Improving cardiac operating room to intensive care unit handover using a standardised handover process.
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"Handovers from the cardiovascular operating room (CVOR) to the cardiovascular intensive care unit (CVICU) are complex processes involving the transfer of information, equipment, and responsibility, at a time when the patient is most vulnerable. This transfer is typically variable in structure, content, and execution. This variability can lead to the omission and miscommunication of critical information leading to patient harm. We set out to improve the quality of patient handover from the CVOR to the CVICU by introducing a standardised handover protocol.
This study is an interventional time-series study over a 4-month period at an adult cardiac surgery centre. A standardised handover protocol was developed using quality improvement methodologies. The protocol included a handover content checklist and introduction of a formal ‘sterile cockpit’ timeout. Implementation of the protocol was refined using monthly iterative Plan-Do-Study-Act. The primary outcome was the quality of handovers, measured by a Handover Score, comprising handover content, teamwork and patient care planning indicators. Secondary outcomes included handover duration, adherence to the standardised handover protocol and handover team satisfaction surveys.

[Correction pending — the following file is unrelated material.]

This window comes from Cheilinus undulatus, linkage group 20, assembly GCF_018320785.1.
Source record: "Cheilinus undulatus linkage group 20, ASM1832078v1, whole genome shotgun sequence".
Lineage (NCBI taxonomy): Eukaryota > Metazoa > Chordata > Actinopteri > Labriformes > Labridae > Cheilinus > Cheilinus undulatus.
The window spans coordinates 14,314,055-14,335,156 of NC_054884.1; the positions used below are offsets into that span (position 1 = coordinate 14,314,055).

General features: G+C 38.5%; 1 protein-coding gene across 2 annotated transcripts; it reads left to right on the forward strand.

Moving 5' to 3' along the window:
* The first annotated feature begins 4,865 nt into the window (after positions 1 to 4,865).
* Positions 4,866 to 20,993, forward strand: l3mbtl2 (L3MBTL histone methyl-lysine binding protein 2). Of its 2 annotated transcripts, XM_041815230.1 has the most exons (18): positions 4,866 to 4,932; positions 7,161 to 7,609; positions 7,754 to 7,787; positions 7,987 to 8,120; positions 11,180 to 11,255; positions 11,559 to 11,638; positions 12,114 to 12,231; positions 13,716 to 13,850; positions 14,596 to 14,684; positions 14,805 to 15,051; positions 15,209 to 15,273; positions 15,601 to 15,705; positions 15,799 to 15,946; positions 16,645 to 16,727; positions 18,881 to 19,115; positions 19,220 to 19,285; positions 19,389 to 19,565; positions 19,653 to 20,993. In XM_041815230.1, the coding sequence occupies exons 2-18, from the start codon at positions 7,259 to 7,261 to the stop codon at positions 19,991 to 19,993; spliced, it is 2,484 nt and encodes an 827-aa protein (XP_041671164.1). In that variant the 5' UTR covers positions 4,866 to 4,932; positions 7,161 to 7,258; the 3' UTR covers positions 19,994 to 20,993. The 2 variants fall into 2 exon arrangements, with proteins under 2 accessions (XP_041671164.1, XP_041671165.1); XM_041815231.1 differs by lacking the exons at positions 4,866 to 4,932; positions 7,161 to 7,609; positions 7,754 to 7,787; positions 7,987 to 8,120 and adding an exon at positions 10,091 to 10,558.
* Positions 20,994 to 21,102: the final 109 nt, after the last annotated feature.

37 handovers were observed (6 pre intervention and 31 post intervention). The mean handover score increased from 6.5 to 14.0 (maximum 18 points). Specific improvements included fewer handover interruptions and more frequent postoperative patient care planning. Average handover duration increased slightly from 2:40 to 2:57 min. Caregivers noted improvements in teamwork, content received and patient care planning. The majority (>95%) agreed that the intervention was a valuable addition to the CVOR to CVICU handover process.
Implementation of a standardised handover protocol for postcardiac surgery patients was associated with fewer interruptions during handover, more reliable transfer of critical content and improved patient care planning."1